► Seven-seat SUV reaches UK autumn 2017
► Prices to start from around £24k
► Range of 1.2 and 1.6 turbo petrols, and 2.0 diesels
Here's a sign of the times: the Peugeot 5008 has been reincarnated as an SUV, having spent its previous life as an MPV collecting dust in showroom corners.
Rest in peace seven-seat people carrier, welcome seven-seat 4x4 (not that four-wheel drive will be available) with epic space for people and packages, and a range of competitive engines.
The 5008 is basically a 190mm-stretched version of the 3008, Peugeot's distinctive and thoroughly decent five-seat SUV, but big brother will cost a couple of grand more model-for-model. Expect the entry price around £23,795, and UK deliveries beginning in September.
Big brother! Does that mean a leaden drive?
CAR drove the flagship model first, a 2.0-litre BlueHDI diesel with 180bhp, mated to the six-speed automatic transmission.
On Portuguese roads so potholed as to banish any longing for home, the taut 5008 HDI serves up a busy, uncomfortable ride, often triggering an unsettling aftershock of pitch. And the 3008's most engaging dynamic attribute, its responsive, sweetly weighted steering, feels like it's been filled with concrete. Sacre bleu!
The diesel engine remains smooth and adequately hushed, with sufficient acceleration: it's the quickest 5008 - just - with 0-62mph in 9.1secs. The automatic transmission intuitively hangs onto second and third gear on coastal roads more up and down than Arsenal's form, but throttle response could be snappier, particularly upon kickdown. There's a sport button to remedy that, mind you.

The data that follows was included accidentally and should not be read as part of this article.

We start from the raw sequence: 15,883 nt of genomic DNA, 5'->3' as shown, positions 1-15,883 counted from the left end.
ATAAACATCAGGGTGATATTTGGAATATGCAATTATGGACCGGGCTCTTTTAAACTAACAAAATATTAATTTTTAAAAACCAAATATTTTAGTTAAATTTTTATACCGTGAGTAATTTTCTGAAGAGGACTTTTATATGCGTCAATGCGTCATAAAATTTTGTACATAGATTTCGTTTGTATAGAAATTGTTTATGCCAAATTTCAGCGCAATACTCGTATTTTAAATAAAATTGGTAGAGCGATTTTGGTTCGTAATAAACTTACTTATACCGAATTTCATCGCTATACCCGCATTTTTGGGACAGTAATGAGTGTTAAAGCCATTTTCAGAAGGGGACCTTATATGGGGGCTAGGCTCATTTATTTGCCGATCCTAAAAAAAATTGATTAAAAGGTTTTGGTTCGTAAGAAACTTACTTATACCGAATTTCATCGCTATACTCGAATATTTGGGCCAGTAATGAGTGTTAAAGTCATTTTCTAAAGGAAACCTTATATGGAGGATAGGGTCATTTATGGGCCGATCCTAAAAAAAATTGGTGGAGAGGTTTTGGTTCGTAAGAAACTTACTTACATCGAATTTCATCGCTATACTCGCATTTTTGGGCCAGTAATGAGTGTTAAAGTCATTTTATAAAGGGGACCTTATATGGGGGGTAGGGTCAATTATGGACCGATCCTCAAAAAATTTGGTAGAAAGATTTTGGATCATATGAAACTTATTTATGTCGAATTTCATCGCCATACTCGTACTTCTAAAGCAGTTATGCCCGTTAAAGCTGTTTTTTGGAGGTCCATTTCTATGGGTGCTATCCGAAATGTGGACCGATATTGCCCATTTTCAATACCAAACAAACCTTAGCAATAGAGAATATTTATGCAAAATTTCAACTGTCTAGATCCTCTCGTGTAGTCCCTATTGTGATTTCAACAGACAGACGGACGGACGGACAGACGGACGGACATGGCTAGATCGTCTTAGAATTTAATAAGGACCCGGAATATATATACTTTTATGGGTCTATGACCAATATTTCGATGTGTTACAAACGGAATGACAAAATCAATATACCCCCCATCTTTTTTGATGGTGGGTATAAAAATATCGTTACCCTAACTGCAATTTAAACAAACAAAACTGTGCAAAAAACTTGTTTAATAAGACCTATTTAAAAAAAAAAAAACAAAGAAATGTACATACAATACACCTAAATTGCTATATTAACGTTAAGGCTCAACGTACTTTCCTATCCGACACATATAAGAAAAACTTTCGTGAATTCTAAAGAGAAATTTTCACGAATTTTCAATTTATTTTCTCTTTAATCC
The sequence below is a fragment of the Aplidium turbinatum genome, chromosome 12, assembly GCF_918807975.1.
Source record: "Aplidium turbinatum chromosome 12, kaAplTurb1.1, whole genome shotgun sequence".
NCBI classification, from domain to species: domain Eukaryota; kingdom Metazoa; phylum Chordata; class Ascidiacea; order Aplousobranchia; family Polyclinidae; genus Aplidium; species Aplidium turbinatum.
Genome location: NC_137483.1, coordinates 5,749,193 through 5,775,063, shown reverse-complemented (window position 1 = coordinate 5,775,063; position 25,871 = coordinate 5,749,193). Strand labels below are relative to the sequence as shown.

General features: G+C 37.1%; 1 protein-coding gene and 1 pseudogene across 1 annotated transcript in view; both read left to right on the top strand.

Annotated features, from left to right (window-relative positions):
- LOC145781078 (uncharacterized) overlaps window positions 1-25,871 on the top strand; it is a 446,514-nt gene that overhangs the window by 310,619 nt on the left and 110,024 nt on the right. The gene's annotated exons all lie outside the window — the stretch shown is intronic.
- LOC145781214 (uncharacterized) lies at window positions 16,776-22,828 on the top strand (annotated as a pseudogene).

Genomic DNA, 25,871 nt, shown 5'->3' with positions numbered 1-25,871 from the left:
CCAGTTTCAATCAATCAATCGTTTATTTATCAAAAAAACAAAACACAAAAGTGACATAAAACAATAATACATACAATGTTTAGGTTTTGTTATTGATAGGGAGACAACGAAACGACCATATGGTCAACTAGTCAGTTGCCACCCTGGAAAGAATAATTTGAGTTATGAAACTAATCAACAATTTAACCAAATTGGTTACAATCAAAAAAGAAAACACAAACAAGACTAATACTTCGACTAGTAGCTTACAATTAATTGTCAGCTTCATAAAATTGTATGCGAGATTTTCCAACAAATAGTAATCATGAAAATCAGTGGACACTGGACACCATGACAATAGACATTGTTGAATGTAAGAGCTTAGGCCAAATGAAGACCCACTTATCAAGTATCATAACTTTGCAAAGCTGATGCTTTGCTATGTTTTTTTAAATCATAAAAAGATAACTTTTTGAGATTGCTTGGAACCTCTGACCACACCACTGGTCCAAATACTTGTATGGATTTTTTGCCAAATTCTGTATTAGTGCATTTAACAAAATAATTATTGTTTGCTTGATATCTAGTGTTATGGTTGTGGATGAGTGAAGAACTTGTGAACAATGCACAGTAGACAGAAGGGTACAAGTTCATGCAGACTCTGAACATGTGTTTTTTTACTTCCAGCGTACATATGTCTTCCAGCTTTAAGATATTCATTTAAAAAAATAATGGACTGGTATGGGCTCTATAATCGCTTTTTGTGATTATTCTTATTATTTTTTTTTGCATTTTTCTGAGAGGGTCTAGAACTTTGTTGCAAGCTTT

For the record, combined fuel consumption is 58.8mpg, and this 5008 emits 124g/km of carbon dioxide.
Shame. Does a petrol engine redeem the 5008?
Oh yes, it feels like a different animal. The top spec diesel in plush GT trim (wonderfully quilted leather/polished steel/appealing pale wood) weighs a hefty 220 kilos more than the base 1.2-litre manual turbo, and the HDI has a distinct, firmer set of springs and dampers, to go with its 19in rims.
Jump into the 1.2 Puretech petrol using the same auto 'box, and the difference is instantly apparent. Turn the wheel (the shape of a fifty pence piece and not much bigger), and the nose responds more eagerly, with a lighter touch and less springy resistance. The ride, on 18-inch rims, is also far more settled, fluidly absorbing the crevices and crests, and with superior body control. The 1.2 just feels so much more nimble, for which you can partly credit the commendably light, 1317kg kerbweight.
And that means the three-cylinder turbocharged engine can cope with the longer SUV's demands, almost all of the time. Two up, the mid-range feels a bit wheezy on the hills (note to Snowdonia dwellers) but otherwise the engine retains the spritely, propulsive urge familiar from the Citroën C3, though its goading three-cylinder soundtrack is down in the mix. Throttle response is a bit woolly (resort to the sport button), while manual shifts from the hollow plastic paddles aren't the snappiest.